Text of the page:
The ones that come to mind as similar, in the tier that you’re targeting for ED, are Northwestern (which I think you’ve already assessed to be too competitive… although their ED acceptance rate is a hair higher than Rice’s) and Notre Dame (which doesn’t have the urban-adjacent quality that you’re looking for).
Another EA school to consider would be UMichigan - certainly strong in all of your areas of interest, and with great school spirit.
Syracuse and U of Miami could be worth a look; I don’t expect you’d go for either one as an ED choice, but they could be possibilities for your RD list (and Miami has EA). U of Richmond has invested a lot in fine arts and could be one to check out as well.
Doesn’t the light rail line in Houston have a stop at Rice U/Herman Park? If yes, that takes you to downtown, to the Texans stadium and other places. Unless you have a burning desire to get to the suburbs, Rice U’s general area along with places accessed by light rail should be more than fine.
I don’t see much similarity of Rice to Vandy. Vandy has a strong frat/sorority presence. Rice has none. Rice’s residential college system is like Yale’s (modelled after Cambridge and Oxford). Vandy has some upperclassman residential colleges as well as traditional dorms and living/learning communities., but a separate freshman dorm/commons area (sorta like Duke East). While Vandy isn’t big, its undergrad enrollment is almost twice that of Rice. My older s went to Rice and would not have been a good fit for Vandy. Younger s applied to Vandy but went elsewhere. He wouldn’t have been a good fit for Rice Hope that helps.
Wow thanks for the school recommendations! Does Northwestern really have a higher ED acceptance rate than Rice! I love Northwestern. By the way, is it in Chicago? I have heard a lot of frightening things in Chicago, mainly the safety issues…
Yes UMich is great, and very selective.
Oh I have heard of Syracuse and I know they have a great architecture program! These two I will definitely go look at! U of Richmond I will look at that as well!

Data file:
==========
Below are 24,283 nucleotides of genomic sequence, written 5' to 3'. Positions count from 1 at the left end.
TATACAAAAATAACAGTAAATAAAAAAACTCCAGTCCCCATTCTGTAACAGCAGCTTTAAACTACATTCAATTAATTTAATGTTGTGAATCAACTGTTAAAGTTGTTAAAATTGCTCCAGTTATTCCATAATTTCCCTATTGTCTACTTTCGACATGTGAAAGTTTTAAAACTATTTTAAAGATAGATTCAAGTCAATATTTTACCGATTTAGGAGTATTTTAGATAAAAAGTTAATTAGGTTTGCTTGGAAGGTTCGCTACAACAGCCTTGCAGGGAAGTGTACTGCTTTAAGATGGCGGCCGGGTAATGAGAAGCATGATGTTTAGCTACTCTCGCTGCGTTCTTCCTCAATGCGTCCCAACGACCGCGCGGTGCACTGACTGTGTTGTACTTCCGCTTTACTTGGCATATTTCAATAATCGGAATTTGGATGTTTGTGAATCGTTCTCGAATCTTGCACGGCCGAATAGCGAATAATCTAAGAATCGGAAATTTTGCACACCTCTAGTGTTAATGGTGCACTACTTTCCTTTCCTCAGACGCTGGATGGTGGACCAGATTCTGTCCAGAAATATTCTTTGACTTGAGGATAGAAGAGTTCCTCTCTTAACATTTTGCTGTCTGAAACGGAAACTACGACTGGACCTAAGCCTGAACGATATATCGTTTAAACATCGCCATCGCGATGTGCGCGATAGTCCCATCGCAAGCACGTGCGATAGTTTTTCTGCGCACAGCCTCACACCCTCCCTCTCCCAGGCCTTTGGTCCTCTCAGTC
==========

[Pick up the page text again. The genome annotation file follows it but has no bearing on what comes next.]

I can see that Greek life in Vandy is a big thing. But as an international students, is it easy to get involved in Greek life? Would people treat me differently if I am not in it? I am not familiar with what people do in Greek life though… Is it just partying and living together? Or it is a group of excellent kids get together and build social network?
Northwestern is in Evanston, which is a suburb immediately north of the city of Chicago. It shouldn’t be any more worrisome safety-wise than the other schools you’re considering.
Here’s one summary of ED/RD/overall acceptance rates, showing Northwestern at 25%/7%/9%, and Rice at 20%/10%/11%. Early Action and Early Decision vs. Regular Decision Admission Rates Keep in mind, though, that these numbers don’t mean that your chances as an ED applicant will be 2-3x greater than they would be in the RD cycle. The ED acceptance numbers are inflated by recruited athletes and other “hooked” applicants. ED does help your chances a little at these schools, but the numbers could easily mislead you into overestimating the “bump.” It certainly shouldn’t sway you toward submitting a binding application to a school that isn’t your true first choice.
In reading your initial comment, I don’t think you should apply binding ED to either. The potential small bump in likely acceptance doesn’t seem to outweigh what seems to be a little uncertainty of your preference. In addition, its not clear from the thread whether finances are a consideration. As another response mentioned, your actual financial aid results could vary widely. Would you go to WashU for $52k instead of Rice for $18k - if yes, then apply ED. If no, then it follows that you should apply and evaluate your options after you have more information. With stats to be a competitive applicant at either of these schools, you may wish to apply widely to a number of other schools and consider those results as well. There are many special programs and cohort scholarships with amazing opportunities. I think ED should be reserved for “I have the money to go without question and in my mind there are no other options that are close to my ED school.”
Things change a lot over your senior year. You may have a different analysis in April 2023 than you will now.
One comment about Rice… all of my son’s friends who went there applied ED. Rice is a school that definitely looks at interest. They offer an overnight option that allows applicants to room with a current student, tour the campus, and get a feel for the living community. I would highly recommend doing this … if they still offer the option. Additionally, if there is an opportunity to interview with admissions or alumni do that as well. Spending time on campus and with current/former students will allow you insight into the school and the potential opportunities.